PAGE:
Set for release on November 20th, the third installment of the Levon Helm Band's Midnight Ramble Sessions was one of the beloved bandleader's final projects before he died in April. With producer Brendan McDonough, Helm sorted through hundreds of gigs recorded at his barn in Woodstock, New York, where the former singer-drummer of the Band created a truly communal musical experience during the last decade of his life.
"He wanted to build an environment where music was holding its rightful place," Helm's daughter, Amy, tells Rolling Stone. "If he'd had his way, he would have had the Ramble every night. He always said that."
On the day that he died, Helm implored those closest to him to "keep it goin.'" Those words are now the slogan for the rejuvenated Ramble, which hosted a tribute to the Band featuring surviving member Garth Hudson on Friday night. "Love for Levon," an all-star concert benefitting the effort to keep the barn and studio in the hands of Helm's estate, will take place at the Izod Center in East Rutherford, New Jersey, on October 3rd. Guests include Roger Waters, My Morning Jacket, Ray LaMontagne, Gregg Allman, John Mayer, Mavis Staples, Lucinda Williams and many more.
Amy Helm, a member of the Midnight Ramble Band and her father's Dirt Farmer Band (who play at the Iridium in New York tonight), is preparing her own solo debut for the spring. She is currently on her own tour, including dates opening for Los Lobos. She credits McDonough – a sound engineer, stage manager and longtime friend of the family – with assembling the new album like an actual Ramble, with plenty of guest appearances (among them Allen Toussaint and Chris Robinson) and an acoustic set in the middle.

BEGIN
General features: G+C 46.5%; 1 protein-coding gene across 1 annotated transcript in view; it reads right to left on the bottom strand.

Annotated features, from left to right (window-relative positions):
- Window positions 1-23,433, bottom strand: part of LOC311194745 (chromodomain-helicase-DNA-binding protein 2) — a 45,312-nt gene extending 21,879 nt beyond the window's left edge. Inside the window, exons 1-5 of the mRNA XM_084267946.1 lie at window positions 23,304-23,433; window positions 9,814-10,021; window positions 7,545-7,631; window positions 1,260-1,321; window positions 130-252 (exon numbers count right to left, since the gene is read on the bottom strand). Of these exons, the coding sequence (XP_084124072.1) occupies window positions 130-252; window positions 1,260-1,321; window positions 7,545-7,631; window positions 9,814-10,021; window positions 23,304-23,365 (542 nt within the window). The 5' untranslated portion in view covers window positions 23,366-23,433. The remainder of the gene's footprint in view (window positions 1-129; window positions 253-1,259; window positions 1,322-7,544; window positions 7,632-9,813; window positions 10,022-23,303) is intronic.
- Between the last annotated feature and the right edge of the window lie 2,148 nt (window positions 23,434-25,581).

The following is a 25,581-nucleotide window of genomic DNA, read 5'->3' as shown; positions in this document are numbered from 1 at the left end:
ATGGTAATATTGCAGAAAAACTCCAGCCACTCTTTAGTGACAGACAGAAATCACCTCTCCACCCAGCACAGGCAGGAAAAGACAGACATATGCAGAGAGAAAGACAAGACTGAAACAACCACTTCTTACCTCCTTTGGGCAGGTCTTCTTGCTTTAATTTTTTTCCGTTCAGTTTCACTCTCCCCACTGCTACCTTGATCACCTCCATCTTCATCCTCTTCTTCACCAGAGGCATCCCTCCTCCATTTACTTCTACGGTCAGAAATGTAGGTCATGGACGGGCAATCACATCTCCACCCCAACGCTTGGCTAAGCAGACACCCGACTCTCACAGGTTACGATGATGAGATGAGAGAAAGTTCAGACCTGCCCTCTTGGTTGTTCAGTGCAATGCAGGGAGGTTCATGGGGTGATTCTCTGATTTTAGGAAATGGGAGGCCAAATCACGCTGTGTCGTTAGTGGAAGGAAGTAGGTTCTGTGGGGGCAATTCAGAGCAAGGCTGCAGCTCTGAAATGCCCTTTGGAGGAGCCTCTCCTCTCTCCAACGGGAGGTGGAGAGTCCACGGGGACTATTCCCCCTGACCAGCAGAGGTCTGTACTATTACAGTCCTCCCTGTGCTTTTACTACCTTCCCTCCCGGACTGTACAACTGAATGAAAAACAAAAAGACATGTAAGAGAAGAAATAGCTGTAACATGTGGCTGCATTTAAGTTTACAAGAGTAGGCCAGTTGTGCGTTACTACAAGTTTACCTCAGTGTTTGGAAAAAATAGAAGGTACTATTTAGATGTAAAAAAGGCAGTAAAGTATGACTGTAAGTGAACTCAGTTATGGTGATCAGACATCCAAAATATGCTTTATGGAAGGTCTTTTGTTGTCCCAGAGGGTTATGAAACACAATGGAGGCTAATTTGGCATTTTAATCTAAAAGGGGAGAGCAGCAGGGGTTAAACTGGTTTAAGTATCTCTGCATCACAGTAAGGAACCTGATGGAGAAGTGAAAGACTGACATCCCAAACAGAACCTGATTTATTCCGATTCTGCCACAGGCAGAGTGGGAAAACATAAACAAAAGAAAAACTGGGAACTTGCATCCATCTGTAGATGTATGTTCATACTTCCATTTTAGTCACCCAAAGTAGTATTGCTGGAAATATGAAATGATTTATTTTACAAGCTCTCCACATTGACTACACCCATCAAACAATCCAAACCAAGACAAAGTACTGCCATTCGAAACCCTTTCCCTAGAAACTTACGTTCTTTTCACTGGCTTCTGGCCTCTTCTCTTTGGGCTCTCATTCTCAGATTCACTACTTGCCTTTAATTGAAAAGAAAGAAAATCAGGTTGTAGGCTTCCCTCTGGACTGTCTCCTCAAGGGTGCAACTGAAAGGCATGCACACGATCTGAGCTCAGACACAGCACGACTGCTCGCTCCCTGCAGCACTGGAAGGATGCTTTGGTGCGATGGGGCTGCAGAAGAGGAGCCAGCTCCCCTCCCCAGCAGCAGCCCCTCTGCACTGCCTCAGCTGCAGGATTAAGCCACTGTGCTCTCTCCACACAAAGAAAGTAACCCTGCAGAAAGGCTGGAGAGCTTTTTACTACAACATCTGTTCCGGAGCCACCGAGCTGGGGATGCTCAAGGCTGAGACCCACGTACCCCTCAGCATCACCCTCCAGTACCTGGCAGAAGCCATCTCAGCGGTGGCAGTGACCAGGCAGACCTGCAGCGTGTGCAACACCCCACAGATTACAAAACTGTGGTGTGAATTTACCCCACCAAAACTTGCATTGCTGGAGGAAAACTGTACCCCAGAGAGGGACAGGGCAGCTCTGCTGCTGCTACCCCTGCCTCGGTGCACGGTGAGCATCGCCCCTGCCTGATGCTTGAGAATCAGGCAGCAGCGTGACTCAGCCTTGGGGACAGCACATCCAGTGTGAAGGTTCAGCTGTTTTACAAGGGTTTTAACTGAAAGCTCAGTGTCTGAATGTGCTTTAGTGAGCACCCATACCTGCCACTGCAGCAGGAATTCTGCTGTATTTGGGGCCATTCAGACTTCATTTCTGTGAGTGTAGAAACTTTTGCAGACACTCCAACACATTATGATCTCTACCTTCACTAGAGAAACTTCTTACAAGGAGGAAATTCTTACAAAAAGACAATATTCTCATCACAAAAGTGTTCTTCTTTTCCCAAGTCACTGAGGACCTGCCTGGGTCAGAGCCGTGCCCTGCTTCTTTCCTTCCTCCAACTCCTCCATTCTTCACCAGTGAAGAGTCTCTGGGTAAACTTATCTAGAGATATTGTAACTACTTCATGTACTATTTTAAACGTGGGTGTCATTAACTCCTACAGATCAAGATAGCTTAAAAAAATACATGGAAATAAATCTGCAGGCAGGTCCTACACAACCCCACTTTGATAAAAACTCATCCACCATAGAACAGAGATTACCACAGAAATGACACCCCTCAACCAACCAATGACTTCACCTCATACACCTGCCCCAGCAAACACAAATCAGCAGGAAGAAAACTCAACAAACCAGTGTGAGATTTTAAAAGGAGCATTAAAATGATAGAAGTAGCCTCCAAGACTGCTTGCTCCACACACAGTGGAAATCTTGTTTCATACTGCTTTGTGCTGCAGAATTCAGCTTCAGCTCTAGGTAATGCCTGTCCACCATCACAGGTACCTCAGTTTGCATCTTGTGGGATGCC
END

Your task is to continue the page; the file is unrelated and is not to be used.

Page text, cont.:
"They made some cool, unpredictable and unique song choices," says Helm. "They highlighted some of the real core aspects of the Ramble." The set opens with Levon singing the sassy, brassy "Same Thing" and closes with his feisty take on Al Green's "Take Me to the River."
The idea for the Ramble grew out of the misfortune that Helm experienced in the Nineties, when he was first diagnosed with throat cancer. "He walked through a lot of real dark times when he first got sick," says his daughter, who has two boys of her own. "There was nobody around, no scene, no Ramble. He was really walking through bankruptcy and illness. He always had the support and love of the community here, but in terms of building something, he really started from scratch with Jimmy Vivino and Larry Campbell and some others."
Modeled after old-time traveling medicine show performances, the Ramble reinvigorated Helm's career, sparking the Grammy-winning 2007 album Dirt Farmer and its follow-up, 2009's Electric Dirt. Helm's joyous approach to singing and playing drums was always apparent in the music he made, and it bubbled over into his life, his daughter says.
"For musicians to watch him, it was a constant reminder of pulling yourself back to that intention," says Helm. "Musicians like my father inspire people so deeply not just by doing some incredible, bad-ass thing on their instrument – they make you want to reflect that same [joy], your own version, in whatever you're doing. That's the greatest teacher you can have."